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CARSON CITY — Democrat Jill Derby does not see how she can lose her rematch against Rep. Dean Heller, R-Nev., since the economy has gone down the toilet and she considers him part of the crowd that caused the problem.

“Our economy has tanked,” said Derby, 68, a former state Democratic Party chairwoman who served 18 years as an unpaid member of the Board of Regents.

“Wherever I go, I ask people if they are better off today than they were eight years ago. Everyone resoundingly says they are not. We need a new direction.”

But Heller, 48, considers it ludicrous to tag him as one of those who contributed to the nation’s economic mess.

He pointed out he has served in Congress fewer than two years, voted against both budgets proposed by President Bush during that time and voted against GOP presidential nominee John McCain by opposing the $700 billion Wall Street bailout bill.

Heller said he also has voted against $300 billion in tax increases during his term in Congress.

“I have rejected these budgets and tax increases and bailouts that have contributed to our economic problems,” said Heller, who served 12 years as Nevada’s secretary of state before being elected to Congress in 2006.

But as a member of Congress, Heller is part of the “shovel brigade that has gotten us in this deep hole,” Derby asserted during a debate in Elko. Under Bush, deficit spending has been adding more than $400 billion a year to the national debt, she said.

The Heller-Derby contest is a rematch of their 2006 race when Heller won the 2nd Congressional District seat by 5 percentage points.

A Democrat has not won the seat since it was created with the 1982 election.

The 105,000-square-mile district covers the entire state, except for the most heavily populated areas of Las Vegas. It includes Mesquite, the area around Nellis Air Force Base and other parts of Clark County.

A Review-Journal poll of voters in the district early in October found Heller with a 13 percentage point lead, while a Reno Gazette-Journal poll gave him a 7 percentage point lead.

Heller made national news last summer when he said some Republicans in Congress should lose because they have become big spenders, forgetting their principals as fiscal conservatives.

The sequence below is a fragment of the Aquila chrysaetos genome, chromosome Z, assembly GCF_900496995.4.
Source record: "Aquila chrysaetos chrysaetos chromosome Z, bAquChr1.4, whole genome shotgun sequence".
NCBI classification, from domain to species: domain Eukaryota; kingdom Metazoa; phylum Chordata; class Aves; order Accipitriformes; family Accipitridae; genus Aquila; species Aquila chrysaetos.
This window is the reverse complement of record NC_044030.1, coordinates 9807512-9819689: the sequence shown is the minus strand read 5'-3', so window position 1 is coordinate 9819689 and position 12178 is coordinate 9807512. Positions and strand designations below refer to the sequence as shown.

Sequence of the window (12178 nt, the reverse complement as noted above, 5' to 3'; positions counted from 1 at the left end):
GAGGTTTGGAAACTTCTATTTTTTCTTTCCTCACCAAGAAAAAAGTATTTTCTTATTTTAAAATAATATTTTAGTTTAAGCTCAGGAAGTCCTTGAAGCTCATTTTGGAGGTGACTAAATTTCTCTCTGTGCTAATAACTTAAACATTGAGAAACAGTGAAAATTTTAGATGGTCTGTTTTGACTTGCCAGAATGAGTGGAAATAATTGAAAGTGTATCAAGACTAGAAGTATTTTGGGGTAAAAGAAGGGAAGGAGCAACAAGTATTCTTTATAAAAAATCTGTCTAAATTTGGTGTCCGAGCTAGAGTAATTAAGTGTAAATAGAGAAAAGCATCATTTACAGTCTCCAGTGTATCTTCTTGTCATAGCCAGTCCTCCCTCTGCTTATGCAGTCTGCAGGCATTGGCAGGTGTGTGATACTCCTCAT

He predicts big business will come back to Congress for another bailout next year and Nevada needs someone strong enough to vote no.

“They are going to ask for a $500 billion bailout within the next six months,” Heller said. “The market has lost 15 percent to 20 percent (of stock value) since the bailout. It was the wrong thing to do.”

Heller said he could support an economic stimulus package in Congress, but will not commit to backing one before he reads the bill. If such a bill included a tax increase, Heller said he would vote no.

“I understand the frustration of the average citizen,” Heller said. “My father had an automotive shop and he said in the ’70s and ’80s there were tough times and he was never offered a bailout, not that he would have taken one.”

Like Democratic presidential candidate Barack Obama, Derby has mentioned during her campaign that she supports tax cuts for the middle class and small businesses.

She also would back an economic stimulus plan if it included funds to repair roads and bridges and the nation’s infrastructure.

Derby said she has hope for a victory because of the dramatic changes in party registration since their November 2006 race.

She lost by 12,575 votes to Heller. At that time, Republicans enjoyed a 48,246 registered voter advantage in the district.

Today the Republican advantage is less than 21,000 voters and, for the first time since 1978, Republicans are not the majority party in Washoe County